[1 ]This, according to the Khien-lung editors, was the girdle or sash of ‘correct dress,’ and white. The variegated girdles, they say, were worn in private and when at leisure.
[2 ]The character for a knee-cover here (, fû) is different from that in paragraph 21 (, pî); but the Khien-lung editors say their significance is exactly the same. How the knee-covers and the supporter or balance-yard (, hăng) of the girdle pendant are spoken of together, I do not know.
[3 ]The pheasants here referred to are described as I have done in the R-Ya. The ‘wife’ is supposed also to include the ladies called the king’s ‘three helpmates’ in Book I, ii, Part ii, 1.
[1 ]Khăn Hâo says, ‘Man’s length is 8 cubits; below the waist 4½ (= 45 inches). A third of this is 15 inches. 2 × 15 = 30 or 3 cubits, the length of the sash, and of the covers in par. 22.’ The cubit must have been shorter than the name now indicates. I do not know what the ‘ties’ were.
[2 ]Kăng Hsüan took the ruler here to be feminine, and to mean ‘the queen;’ and, notwithstanding the protest of the Khien-lung editors, I think he was right. This paragraph and the next speak of the queen and ladies who were brought around her by their work in silk. Why may we not suppose that in her department she could confer distinction on the deserving as the king did in his? This passage seems to show that she did so.
[3 ]These ladies—‘hereditary wives’—occur also in Bk. I, ii, Part ii, 1. It is commonly said that there were twenty-seven members of the royal harem, who had each that title; but there is much vagueness and uncertainty about all such statements. ‘The others’ must refer to the ladies, wives of the feudal lords and Great officers, whose rank gave them the privilege to co-operate with the queen in her direction of the nourishing of the silkworms and preparation of silk.
[1 ]See vol. xxvii, page 100, note 1.
[2 ]They were on the right of the ruler, and turned their ears to the left to hear him.
[3 ]That the more honourable visitor might not have the trouble of responding with a bow.
[1 ]Kih and Kio were the fourth and third notes of the musical scale, corresponding to our D and B; Kung and Yü, the first and fifth, corresponding to G and E. See the Chinese Classics, vol. iii, p. 84, note.
[2 ]Ȝhâi Khî is taken as another name for the Khû Ȝhze, Chinese Classics, vol. iii, pp. 317-318.
[1 ]There were three pendants from the girdle:—the jade-stone in the middle, called the pendant of ‘virtue;’ and two others of useful things on the left and right, of which we shall read by and by. The subject of the first two sentences is said, correctly as I think, to be the heir-son of a ruler; while the last two have a more general application.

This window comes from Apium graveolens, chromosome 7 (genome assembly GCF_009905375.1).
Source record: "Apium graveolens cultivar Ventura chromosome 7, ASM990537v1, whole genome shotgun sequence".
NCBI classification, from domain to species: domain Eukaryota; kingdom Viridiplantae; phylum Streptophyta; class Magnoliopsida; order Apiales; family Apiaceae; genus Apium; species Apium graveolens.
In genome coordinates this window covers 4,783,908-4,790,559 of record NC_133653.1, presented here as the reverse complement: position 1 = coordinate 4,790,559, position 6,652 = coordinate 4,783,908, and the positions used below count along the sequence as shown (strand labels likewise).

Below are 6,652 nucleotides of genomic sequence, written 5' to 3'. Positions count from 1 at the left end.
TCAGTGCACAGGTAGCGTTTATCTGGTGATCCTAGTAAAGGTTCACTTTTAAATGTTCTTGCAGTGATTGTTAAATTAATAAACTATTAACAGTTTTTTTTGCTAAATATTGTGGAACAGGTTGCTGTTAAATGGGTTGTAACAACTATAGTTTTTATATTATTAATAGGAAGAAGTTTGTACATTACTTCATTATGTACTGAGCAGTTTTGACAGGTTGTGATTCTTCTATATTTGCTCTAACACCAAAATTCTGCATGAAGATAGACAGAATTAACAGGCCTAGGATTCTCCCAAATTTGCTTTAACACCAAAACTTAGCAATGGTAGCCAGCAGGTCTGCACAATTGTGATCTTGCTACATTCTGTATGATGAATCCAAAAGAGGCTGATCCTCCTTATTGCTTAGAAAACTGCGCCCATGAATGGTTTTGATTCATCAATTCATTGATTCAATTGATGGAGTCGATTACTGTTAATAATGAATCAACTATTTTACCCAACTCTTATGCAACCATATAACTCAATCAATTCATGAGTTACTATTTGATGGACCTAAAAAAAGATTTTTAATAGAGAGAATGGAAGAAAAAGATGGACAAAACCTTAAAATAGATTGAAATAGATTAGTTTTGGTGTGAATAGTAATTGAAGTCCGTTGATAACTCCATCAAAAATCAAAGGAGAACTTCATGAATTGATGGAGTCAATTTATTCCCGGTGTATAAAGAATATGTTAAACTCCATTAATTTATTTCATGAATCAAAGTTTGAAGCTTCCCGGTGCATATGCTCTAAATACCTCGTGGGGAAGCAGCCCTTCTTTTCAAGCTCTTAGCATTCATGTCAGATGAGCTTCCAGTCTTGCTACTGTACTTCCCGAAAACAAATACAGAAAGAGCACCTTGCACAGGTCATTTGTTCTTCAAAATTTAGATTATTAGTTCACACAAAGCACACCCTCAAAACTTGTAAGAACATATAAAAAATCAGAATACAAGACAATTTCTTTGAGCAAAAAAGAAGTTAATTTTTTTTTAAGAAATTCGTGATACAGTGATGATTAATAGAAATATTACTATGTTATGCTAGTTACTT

[2 ]Or ‘an ivory ring.’
[3 ]One who had not yet been capped.
[1 ]This paragraph seems to be out of place. Kăng thought should follow the first sentence of paragraph 27 in the last part.
[2 ]By way of thanksgiving to the father of Cookery.
[1 ]Compare vol. xxvii, page 81, paragraph 62.
[2 ]Fruits were the productions of nature, and there could be no poison in them. Cooked food might have been tampered with, and those in attendance on a superior man first tasted it as a precaution for his safety.
[3 ]The conclusion is evidently lost.
[4 ]A mistaken and meaningless repetition of part of paragraph 11.
[5 ]To express, it is supposed, his dissatisfaction with some want of courtesy in his host.
[6 ]This sentence is perplexing, and there are different views in interpreting it. I have followed Kăng Hsüan.
[1 ]This translation seems to make too much out of the text; but it is after Khung Ying-tâ, Khăn Hâo, and others.
[2 ]Such presents might decompose or become offensive, and therefore these accompaniments were sent with them.
[1 ]He would say, for instance, that it was for some member of his household.
[2 ]There are only fifteen characters in this paragraph, nor is there any intricacy in its structure, but few passages in the collection perplex a translator more. If we leave out the negatives in the former sentence, the meaning becomes clear. The grand carriage and grand fur-robe were used at the greatest of all ceremonies, the solstitial sacrifice to Heaven, which itself so occupied the mind of the sovereign that he was supposed to think of nothing else. The paragraph might have had a more appropriate place in the seventh Book or the ninth.
[1 ]See vol. xxvii, page 62, paragraph 6, and note 2.
[1 ]On the translation of this, and many of the paragraphs immediately preceding, Callery says:—‘The Chinese text contains dissyllabic expressions very difficult to translate, because they are a sort of onomatopœias, which have nothing in common with the nature of the things to which they are applied. We could do nothing better with them than adopt the sense given by the commentators.’ But these binomial combinations, which are often repetitions of the same character, are only onomatopoietic in the sense in which all words, sensuously descriptive at first, are applied by the mind to express its own concepts; metaphorical rather than onomatopoietic. They are very common in the Shih, or Book of Poetry, and in all passionate, descriptive composition. So it is in other languages as well as Chinese.
[1 ]So, most commentators; but this last sentence is not clear.